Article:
How to Avoid School Construction Mistakes

By Kelley D. Carey

It was a $25 million mistake. A middle school was being built on the site of a former high school, but the district did not base its construction plan on current and future enrollment patterns.

When the school was half finished, the district asked me to plan and map the attendance zone. Enrollment was declining; growth was moving to the suburbs. Given all the surrounding schools’ capacities and the geography, the school could only be half filled and would decline in enrollment.

Naturally, the superintendent and board were not pleased with my report. But the error could have been prevented.

In my experience, school districts make little to no effort to properly project future enrollment when planning future construction and redistricting efforts. Superintendents and board members often think they know where the next schools should go and they want just enough information to validate those opinions. These assumptions often are wrong, however.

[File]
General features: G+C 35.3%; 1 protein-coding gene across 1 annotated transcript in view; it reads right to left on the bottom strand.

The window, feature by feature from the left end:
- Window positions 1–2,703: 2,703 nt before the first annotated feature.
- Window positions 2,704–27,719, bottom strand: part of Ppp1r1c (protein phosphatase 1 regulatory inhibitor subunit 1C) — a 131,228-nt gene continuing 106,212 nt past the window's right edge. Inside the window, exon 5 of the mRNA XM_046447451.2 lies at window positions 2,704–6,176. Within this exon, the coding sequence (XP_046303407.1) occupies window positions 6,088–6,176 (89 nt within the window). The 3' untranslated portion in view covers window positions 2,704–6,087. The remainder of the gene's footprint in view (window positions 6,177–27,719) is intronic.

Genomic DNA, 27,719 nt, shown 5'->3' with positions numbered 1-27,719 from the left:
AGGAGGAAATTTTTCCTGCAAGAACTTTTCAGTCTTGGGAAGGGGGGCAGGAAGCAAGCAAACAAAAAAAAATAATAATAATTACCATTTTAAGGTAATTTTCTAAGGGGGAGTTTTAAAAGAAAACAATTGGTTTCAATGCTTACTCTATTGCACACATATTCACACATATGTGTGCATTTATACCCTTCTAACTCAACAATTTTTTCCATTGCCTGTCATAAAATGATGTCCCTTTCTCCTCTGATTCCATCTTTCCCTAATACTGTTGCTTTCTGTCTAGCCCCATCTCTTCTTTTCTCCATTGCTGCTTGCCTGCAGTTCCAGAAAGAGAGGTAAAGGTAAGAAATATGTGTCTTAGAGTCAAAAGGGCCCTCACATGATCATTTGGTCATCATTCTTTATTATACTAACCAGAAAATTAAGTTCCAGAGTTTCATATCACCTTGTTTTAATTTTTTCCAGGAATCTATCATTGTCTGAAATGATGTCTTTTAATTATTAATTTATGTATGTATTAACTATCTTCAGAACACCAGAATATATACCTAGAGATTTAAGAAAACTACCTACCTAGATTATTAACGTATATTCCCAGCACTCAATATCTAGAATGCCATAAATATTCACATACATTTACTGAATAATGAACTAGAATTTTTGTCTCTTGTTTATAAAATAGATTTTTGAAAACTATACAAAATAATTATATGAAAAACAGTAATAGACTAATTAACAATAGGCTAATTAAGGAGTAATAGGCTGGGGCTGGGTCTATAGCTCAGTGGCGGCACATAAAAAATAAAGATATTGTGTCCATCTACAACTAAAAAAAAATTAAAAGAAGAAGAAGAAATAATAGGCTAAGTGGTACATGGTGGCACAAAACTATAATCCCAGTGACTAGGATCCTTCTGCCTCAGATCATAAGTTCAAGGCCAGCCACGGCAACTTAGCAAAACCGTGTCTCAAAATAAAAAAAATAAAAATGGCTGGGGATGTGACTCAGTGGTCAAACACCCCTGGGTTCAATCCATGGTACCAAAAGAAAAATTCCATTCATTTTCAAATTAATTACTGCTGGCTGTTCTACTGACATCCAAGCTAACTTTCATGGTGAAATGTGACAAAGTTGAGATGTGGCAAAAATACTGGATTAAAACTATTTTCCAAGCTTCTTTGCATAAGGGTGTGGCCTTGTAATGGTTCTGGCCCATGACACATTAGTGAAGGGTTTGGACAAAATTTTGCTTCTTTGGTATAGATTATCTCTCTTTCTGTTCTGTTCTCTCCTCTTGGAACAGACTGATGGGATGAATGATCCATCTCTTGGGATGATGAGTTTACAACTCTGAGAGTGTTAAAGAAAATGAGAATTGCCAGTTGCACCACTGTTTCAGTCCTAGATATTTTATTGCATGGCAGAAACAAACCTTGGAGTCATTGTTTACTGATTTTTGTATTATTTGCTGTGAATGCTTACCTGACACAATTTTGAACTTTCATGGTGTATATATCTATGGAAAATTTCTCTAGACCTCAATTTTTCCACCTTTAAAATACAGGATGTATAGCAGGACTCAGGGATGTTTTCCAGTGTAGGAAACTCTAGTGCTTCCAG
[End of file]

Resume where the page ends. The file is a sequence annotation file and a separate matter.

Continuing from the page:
Architects, in some cases, help you decide where a school site should be, but for them, the big money is in designing schools, which can conflict with location and needs decisions.

One school is part of a fabric, impacting attendance and facilities needs directly and indirectly across the whole district. Comprehensive planning for programs, demographics, and facilities must cover that whole, recognize students’ current locations, and look at projected enrollment five years from now. However, this rarely occurs.

In short, millions of dollars are spent on buildings after hundreds of dollars are spent on planning. But fortunately, asking the right questions and getting a few simple answers now can help you avoid such errors in the future.

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